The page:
Christmas Day At The Vaughn Centre:
The Vaughn Centre - a retreat for the rough sleepers, the lonely, the dispossessed - shuts its doors on January 3rd. Everybody I talk to knows this shouldn't be happening, but feels powerless to stop it.
An appeal went out on Radio Gloucestershire a few days ago for a wealthy patron to donate enough money to secure its future, and who know? Miracles do happen from time to time. "Write to The Prince of Wales" i advise Lucinda, "After all, he's a Gloucestershire resident ... and this IS the only facility for the seriously impoverished in the County." She might. I might, come to that. Writing to politicians hasn't proved that effective. Compassion in public life is a luxury we can't afford these days.
The atmosphere on Christmas Day was upbeat. A delicious meal, cooked by a local church and delivered onsite, is being enjoyed by thirty os so people. Tricia, dressed in her finest skin-tight sateen leggings and calf-length boots is happier than I've seen her for months. She's trans-gender: the group with a 40% suicide rate. If anyone tells you its 'just a lifestyle choice' tell them that.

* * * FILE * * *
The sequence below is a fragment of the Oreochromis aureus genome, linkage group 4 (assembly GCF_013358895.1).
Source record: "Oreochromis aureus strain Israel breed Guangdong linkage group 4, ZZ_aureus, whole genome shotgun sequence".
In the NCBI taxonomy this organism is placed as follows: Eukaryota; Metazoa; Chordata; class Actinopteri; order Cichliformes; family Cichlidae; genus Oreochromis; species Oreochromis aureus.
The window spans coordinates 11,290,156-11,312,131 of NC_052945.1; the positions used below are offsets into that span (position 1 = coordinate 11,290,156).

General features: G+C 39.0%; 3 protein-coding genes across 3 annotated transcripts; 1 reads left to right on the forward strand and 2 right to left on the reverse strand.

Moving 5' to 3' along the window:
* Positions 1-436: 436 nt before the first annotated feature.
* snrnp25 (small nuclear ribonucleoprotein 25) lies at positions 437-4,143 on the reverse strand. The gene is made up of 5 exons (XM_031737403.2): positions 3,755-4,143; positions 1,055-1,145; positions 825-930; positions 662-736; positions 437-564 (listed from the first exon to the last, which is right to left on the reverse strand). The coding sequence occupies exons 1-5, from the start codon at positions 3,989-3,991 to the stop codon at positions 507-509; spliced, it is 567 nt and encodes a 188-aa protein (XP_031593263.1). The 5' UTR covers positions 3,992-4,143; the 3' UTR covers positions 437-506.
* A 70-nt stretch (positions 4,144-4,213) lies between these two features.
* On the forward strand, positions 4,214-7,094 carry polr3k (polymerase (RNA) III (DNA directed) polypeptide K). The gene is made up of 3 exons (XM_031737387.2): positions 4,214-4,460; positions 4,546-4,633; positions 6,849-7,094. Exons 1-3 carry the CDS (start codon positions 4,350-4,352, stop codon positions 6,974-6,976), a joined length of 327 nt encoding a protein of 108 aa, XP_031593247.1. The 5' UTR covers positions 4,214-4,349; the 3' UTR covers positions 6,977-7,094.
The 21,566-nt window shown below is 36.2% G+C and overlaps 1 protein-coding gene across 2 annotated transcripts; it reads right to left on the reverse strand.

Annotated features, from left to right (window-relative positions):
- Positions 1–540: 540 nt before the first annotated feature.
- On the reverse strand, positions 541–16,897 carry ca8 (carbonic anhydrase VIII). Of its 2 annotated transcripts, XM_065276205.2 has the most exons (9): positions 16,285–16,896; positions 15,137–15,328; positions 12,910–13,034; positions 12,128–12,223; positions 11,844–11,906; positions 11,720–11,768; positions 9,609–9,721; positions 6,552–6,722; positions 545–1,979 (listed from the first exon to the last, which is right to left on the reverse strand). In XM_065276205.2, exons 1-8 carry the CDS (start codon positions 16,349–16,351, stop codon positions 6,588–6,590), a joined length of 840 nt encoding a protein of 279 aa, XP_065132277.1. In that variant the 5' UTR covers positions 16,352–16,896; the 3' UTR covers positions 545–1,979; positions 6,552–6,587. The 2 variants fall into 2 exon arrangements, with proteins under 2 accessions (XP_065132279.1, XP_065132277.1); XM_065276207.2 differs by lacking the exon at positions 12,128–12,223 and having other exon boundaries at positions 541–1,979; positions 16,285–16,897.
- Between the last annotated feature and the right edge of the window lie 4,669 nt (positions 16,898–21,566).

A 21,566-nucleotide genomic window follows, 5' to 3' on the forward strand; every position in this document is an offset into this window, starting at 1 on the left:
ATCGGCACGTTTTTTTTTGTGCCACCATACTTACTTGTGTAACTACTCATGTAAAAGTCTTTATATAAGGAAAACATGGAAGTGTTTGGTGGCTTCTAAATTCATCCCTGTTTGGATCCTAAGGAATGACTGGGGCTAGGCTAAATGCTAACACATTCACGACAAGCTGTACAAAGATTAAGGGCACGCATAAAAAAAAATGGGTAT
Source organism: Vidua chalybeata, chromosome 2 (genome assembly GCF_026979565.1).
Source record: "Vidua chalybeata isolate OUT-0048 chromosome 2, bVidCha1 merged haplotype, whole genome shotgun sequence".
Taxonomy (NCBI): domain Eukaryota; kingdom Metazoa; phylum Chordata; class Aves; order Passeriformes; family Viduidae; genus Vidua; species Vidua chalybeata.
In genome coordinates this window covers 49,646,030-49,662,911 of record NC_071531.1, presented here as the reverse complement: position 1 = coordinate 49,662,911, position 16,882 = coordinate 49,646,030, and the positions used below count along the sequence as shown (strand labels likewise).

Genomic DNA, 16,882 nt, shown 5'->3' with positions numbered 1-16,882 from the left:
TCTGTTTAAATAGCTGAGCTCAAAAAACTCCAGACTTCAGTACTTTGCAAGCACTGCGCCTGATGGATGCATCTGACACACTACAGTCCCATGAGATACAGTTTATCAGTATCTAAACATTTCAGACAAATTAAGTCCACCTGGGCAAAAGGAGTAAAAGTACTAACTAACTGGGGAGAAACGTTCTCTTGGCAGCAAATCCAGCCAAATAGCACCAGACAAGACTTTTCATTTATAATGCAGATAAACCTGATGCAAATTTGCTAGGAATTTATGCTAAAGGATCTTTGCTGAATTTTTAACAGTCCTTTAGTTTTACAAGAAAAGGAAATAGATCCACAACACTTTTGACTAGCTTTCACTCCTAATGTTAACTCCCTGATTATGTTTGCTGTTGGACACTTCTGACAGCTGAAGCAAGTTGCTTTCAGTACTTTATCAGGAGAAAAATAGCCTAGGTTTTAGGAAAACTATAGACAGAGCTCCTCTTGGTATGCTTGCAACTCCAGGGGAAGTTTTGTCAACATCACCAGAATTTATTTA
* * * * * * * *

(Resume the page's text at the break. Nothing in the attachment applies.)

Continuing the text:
At her lowest, she was told by a psychiatrist, "How come someone as ugly as you wants to be a woman?" How come he got away with it? That's a no-brainer. Tricia is poor and powerless, you can say what you like to people like her and get away with it. Believe me, all kinds of abuse are aimed at you if you can't, or don't know how to, stand up for yourself.
Andy and Mo are planning to marry next summer. They showed me the gifts they exchanged that morning. "We're buying our proper presents tomorrow, in the sales!" We all laugh.
Chris is very chatty today. Unusually polite. Oh well, it is Christmas! Bob, baptised just three weeks ago, is still coming to terms with his new-found faith. "It'll take a while," he confides. "It'll take FOREVER Bob!" I say. He gives his take-away supper to Candy who is late because the police came round to her place looking for someone. " I wouldn't have done it if I hadn't had two dinners already," he explains, ever so slightly embarrassed by his generosity.
Candy's dog attacks Chris's dog and we all pay attention to that until its over, and then the carols start. I'm in the choir. Nobody thought to bring any words, but fortunately Chris ("I used to be in the choir at St Peter's") has a Booklet he lifted from the Mission Carol Service the previous Wednesday, so we're all set.
Six of us cluster cosily around the lonely set of words and belt out all the old favourites.
"No crib for his bed." That's when I understood. The rich aren't here, where poverty, mental illness, and inability to cope with the complexities of modern life are to be found... Here are the poor, and the poor in spirit.
Here is the baby in the manger, born into poverty to be one with the poor.
Here, with the hungry, the abused, the lost and the lonely, is the Holy One, hanging on a cross.